Garden Journal Chronicles 1


An interesting garden journal page usually begins in a garden. Doesn’t have to, but it usually does. Something stands out as interesting at the moment, and you think “hmmm . . .what will I do to translate this interesting thing to my (art) garden journal.”

This plant is a Red Hot Poker. It is also called a Torch Lily in some places. I have found it interesting for a long time.

When we bought our home in Santa Fe, in 1996, two of these had been planted on either side of the inside of the gate to the front courtyard. What else had been planted in that courtyard is a nightmare that still haunts me, but that is a story for another time. Except – would YOU plant Piñon Pine trees in a courtyard – in front of the only windows in the house that face your glorious mountain view? Even those two sweet trees were outraged and they died because of it. Because of the placement, not the outrage. Maybe the outrage. I don’t know.

That was a LONG time ago and I am surprised that one Red Hot Poker is still with us – and doing better than ever. It is said on some gardening sites that if you deadhead the torch flowers, the plant will bloom from Spring until Fall. That has never been my experience, so if it happens for you, I would love to know about it  (and where you live. No – I am not planning on stealing your plant – just curious about the possible climate differences) I do deadhead the stalks as soon as the flowers fade because they are butt ugly at that point – just saying. Maybe they don’t rebloom because of my attitude?

This is Mark’s favorite plant in the garden because he LOVES bright colors, and these are amazing. I have never immortalized this plant in my journals, and so this year, I thought it was time.

This is an intimidating display if you are going to give it any detail in your rendering, so it takes some thinking about.

What are the details anyway?

Let’s get closer. . .


Photo is a bit blurry. You should NEVER try to shoot red, orange, or yellow flowers in bright sunlight (as all my photography students know), because you couldn’t get focus if your life depended on it. But I was trying to just get a look at the architecture here. What are these flowers made of?


They are made of little tubes in graduated sunset colors. We won’t want to be including all this detail in our sketch.

In fact, the only easy thing to draw on this plant is the leaf structure. The leaves are long and swordlike.

I decided on a loose sketch (loose for me, which is not everybody’s loose!) But I felt that black lines were too stark for this subject.

I have taken a new direction of late, which is using colored inks for sketching.

Until recently, there have been very few colors available in a fine tip permanent marker. Pitt makes a few. Copic makes a few. And Prismacolor makes very few. I’ve been hoping Faber Castelle would put all their colors in Fine Tip like they have in Brush Tip, but so, far there are fewer than ten available.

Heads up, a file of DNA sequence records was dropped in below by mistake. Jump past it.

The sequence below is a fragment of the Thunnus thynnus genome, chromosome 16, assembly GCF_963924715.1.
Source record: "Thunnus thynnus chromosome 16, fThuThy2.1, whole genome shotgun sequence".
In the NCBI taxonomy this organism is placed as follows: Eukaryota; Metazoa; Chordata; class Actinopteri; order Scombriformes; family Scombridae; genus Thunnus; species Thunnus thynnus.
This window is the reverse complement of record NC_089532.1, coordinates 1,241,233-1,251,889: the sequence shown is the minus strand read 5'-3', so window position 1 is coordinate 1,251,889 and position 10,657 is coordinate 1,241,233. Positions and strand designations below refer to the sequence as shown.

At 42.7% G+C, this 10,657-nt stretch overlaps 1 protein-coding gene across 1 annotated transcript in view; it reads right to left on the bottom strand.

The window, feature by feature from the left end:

So, I was very excited to find this set at Flax when I was in California.


They were a hundred dollars and change and I felt like I was over indulging myself as usual, but they have turned out to be one of the best investments I have made.

The manufacturer is Kuretake, the same people that make the best water brushes in my opinion (Niji).

The palette is great, and while it isn’t very clear on the box, the ink does not run when painted over.

Each marker has two tips: a fine .05 tip and a regular medium marker tip. There is also a good desk stand to keep them handy and neat.


I started my sketch in 3H pencil, then inked the lines in fine tip colored marker, and erased any left over pencil.

I then painted the background with an ochre watercolor wash to indicate the stucco wall that is behind my Red Hot Poker, and blended a green wash wet-in-wet to background the leaves. You can see that the marker lines do not bleed.

When the wash was dry, I painted the leaves in detail with watercolor. The flowers were done more roughly – indicating the tubular parts more than defining them. The ink lines showing through helped define them.


The final result filled a whole page in my Stillman & Birn Beta sketchbook.

This is just one type of garden journal page I enjoy doing – just a big old sketch without a lot of information.

jessica

4 Comments

  1. I LOVE your drawing. I would never have thought of using the Zig Writers for sketching, assuming they would bleed. What a great demonstration. Thanks for sharing it.
    Karen

  2. You are welcome, Karen. I would never have thought of it either because, not being a scrapbook person, I didn’t even know they existed. So excited to have found them!

  3. I will not buy more color pens. I will not buy more color pens. I will not …. Oh, well, maybe I’ll look at them when I see them sometime. Your drawings always look delightful and I think I’ll enjoy your illustrations and think that maybe someday I could do something similar. But who am I kidding? I’ll stick to my photos for now. Thank you so much for a lovely post and a look into your process. I have red hot pokers in my side yard. They never die in our hot arid climate, do they?

  4. I did lose one a few years back, Marianna, but this one is 23 years old so I think they are fine with our climate. Do yours flower more than once a year?

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